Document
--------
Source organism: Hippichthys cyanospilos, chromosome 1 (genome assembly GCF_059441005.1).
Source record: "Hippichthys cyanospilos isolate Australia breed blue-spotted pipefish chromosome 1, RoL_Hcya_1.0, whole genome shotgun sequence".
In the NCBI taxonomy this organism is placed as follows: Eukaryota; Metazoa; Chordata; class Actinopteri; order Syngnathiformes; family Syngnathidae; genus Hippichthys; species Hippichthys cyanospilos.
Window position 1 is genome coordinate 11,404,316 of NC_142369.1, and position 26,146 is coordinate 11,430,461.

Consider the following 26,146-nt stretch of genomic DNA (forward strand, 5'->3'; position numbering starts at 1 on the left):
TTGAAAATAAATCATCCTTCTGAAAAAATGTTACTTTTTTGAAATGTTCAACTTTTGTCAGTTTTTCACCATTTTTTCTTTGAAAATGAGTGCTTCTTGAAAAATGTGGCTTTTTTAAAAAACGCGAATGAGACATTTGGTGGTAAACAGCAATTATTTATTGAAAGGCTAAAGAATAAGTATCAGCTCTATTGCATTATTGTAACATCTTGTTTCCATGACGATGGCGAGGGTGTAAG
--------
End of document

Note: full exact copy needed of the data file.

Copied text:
Source organism: Hippichthys cyanospilos, chromosome 1 (genome assembly GCF_059441005.1).
Source record: "Hippichthys cyanospilos isolate Australia breed blue-spotted pipefish chromosome 1, RoL_Hcya_1.0, whole genome shotgun sequence".
In the NCBI taxonomy this organism is placed as follows: Eukaryota; Metazoa; Chordata; class Actinopteri; order Syngnathiformes; family Syngnathidae; genus Hippichthys; species Hippichthys cyanospilos.
Window position 1 is genome coordinate 11,404,316 of NC_142369.1, and position 26,146 is coordinate 11,430,461.

Consider the following 26,146-nt stretch of genomic DNA (forward strand, 5'->3'; position numbering starts at 1 on the left):
TTGAAAATAAATCATCCTTCTGAAAAAATGTTACTTTTTTGAAATGTTCAACTTTTGTCAGTTTTTCACCATTTTTTCTTTGAAAATGAGTGCTTCTTGAAAAATGTGGCTTTTTTAAAAAACGCGAATGAGACATTTGGTGGTAAACAGCAATTATTTATTGAAAGGCTAAAGAATAAGTATCAGCTCTATTGCATTATTGTAACATCTTGTTTCCATGACGATGGCGAGGGTGTAAG